Jewish World Review May 9, 2013/ 29 Iyar, 5773
Flirting and flying simultaneously
By Celia Rivenbark
If he didn't like it, you can be assured that I downright HATED it. In reassuring tones, he said that it was probably just a "glitch" that could be fixed by simply "powering down" and rebooting the plane's computer.
Who knew that fixing a jet airplane was as simple as the same thing I do when my laptop freezes? Would the pilot do the same thing I do and go make a sandwich while he waited for it to "come back on"?
It was a hot day so he suggested that we pull down the window shades so we wouldn't sweat too much. A flight attendant groped her way through the dark cabin offering warm bottled water.
It was so romantic.
Airplanes can be a great place for a hook-up, if you believe Richard Branson, the CEO of Virgin America. Branson has just announced the airline is offering a new service in which you can swipe your credit card and send a drink to a fellow passenger that you'd, heh-heh, like to get to know better.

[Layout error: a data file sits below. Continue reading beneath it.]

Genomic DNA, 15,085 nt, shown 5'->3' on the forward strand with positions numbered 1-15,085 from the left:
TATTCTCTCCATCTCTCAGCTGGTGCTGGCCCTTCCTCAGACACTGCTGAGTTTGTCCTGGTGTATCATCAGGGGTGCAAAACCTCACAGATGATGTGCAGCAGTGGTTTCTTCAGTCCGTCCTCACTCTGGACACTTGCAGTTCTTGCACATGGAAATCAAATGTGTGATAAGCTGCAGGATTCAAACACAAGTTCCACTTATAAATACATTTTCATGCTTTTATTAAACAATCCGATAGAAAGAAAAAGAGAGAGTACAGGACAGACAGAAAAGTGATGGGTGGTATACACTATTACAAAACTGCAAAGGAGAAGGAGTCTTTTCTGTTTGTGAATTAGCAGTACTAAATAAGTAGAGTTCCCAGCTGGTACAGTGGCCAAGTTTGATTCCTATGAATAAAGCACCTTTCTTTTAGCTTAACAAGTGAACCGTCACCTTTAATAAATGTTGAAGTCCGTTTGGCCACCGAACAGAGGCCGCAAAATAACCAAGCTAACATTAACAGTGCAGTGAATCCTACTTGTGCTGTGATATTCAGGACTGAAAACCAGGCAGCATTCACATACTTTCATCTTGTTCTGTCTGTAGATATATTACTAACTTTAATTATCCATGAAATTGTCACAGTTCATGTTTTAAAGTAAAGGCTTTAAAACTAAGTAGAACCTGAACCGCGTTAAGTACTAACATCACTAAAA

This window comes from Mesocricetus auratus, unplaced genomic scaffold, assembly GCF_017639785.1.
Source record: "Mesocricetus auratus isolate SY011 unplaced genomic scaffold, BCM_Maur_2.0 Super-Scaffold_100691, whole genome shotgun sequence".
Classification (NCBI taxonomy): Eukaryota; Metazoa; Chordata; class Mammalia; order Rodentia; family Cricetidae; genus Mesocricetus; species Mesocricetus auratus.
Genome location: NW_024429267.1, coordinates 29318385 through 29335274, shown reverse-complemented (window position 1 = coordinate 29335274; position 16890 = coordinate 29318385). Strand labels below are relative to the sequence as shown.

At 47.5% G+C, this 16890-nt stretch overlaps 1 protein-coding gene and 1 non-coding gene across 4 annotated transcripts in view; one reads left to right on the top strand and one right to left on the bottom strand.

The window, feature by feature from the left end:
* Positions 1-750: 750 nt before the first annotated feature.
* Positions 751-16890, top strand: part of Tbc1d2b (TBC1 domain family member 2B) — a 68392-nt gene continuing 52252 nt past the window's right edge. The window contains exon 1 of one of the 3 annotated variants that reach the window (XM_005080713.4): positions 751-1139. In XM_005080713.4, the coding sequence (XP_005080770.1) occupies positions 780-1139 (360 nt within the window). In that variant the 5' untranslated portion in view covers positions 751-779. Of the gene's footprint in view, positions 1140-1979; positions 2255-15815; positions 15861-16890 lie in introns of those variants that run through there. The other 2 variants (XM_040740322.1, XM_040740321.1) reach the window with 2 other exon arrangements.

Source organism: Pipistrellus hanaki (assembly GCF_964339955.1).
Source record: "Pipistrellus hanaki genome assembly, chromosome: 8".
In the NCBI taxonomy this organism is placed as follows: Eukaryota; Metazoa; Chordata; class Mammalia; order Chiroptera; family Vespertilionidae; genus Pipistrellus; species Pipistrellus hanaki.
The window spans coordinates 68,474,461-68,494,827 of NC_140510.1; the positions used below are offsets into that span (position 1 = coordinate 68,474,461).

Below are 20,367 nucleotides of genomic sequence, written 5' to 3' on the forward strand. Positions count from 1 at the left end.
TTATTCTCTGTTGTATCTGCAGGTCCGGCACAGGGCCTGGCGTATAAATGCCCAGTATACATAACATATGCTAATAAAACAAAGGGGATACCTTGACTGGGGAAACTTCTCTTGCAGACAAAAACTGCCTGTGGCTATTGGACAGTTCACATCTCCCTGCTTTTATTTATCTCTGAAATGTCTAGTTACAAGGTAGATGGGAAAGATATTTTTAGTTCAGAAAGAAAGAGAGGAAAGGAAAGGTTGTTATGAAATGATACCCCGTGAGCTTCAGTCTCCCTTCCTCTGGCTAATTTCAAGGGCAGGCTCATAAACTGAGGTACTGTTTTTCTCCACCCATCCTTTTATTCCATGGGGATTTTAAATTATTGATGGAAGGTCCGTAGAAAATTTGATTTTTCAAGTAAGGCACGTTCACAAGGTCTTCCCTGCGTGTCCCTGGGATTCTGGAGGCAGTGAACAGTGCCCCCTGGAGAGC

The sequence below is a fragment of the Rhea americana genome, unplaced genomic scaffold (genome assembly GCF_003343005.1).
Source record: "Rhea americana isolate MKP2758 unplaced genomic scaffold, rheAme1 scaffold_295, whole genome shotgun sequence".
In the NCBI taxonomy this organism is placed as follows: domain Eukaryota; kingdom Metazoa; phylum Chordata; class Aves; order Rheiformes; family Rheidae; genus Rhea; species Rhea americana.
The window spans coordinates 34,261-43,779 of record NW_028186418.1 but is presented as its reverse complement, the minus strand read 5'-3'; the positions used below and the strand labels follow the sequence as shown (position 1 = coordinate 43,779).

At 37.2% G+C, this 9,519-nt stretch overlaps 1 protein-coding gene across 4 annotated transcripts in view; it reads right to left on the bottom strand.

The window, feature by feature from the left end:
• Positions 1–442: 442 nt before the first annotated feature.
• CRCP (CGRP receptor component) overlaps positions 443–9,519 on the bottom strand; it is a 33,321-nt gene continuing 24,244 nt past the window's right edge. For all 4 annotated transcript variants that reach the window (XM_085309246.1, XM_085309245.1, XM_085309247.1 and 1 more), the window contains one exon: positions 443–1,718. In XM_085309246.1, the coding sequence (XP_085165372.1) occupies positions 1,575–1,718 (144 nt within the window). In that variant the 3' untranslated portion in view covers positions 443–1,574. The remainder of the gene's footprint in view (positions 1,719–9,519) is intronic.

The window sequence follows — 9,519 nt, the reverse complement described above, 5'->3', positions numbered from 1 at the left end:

You can even follow up with a seat-to-seat computer chat.
"I'm not a betting man but I say your chances of deplaning with a plus one are at least 50 percent," says Branson in a video introduction to the new service.
Branson believes that every single flight presents an opportunity for getting to know someone better. Was it your imagination or did the cutie pie in 5E give you an encouraging, even eager, smile when you knocked her in the head with your golf bag? Yeah. She wanted you. You could tell. Better order her up a daiquiri. Tell her it's from her future soul mate in 14C.
And what about that cute guy in 8E? Didn't he give you a supportive glance when you took an eternity to stuff your carry-on into the already full overhead compartment? Yes, there was definitely a moment that passed between you. His eyes said: "I don't hate your guts nearly as much as everyone in line behind you does."
Too stalker-like? Fortunately, there is a "decline the drink" and "block message" feature if you honestly aren't interested in gettin' busy somewhere over Tulsa. And who can blame you? It was bad enough when you had to deal with a chatty seatmate and now this? Why can't people just let you enjoy your fearful-flyer Xanax buzz in peace? No texts from strangers ("Is it hot in here or is that just YOU?") please. We're just happy with an airplane that, you know, works.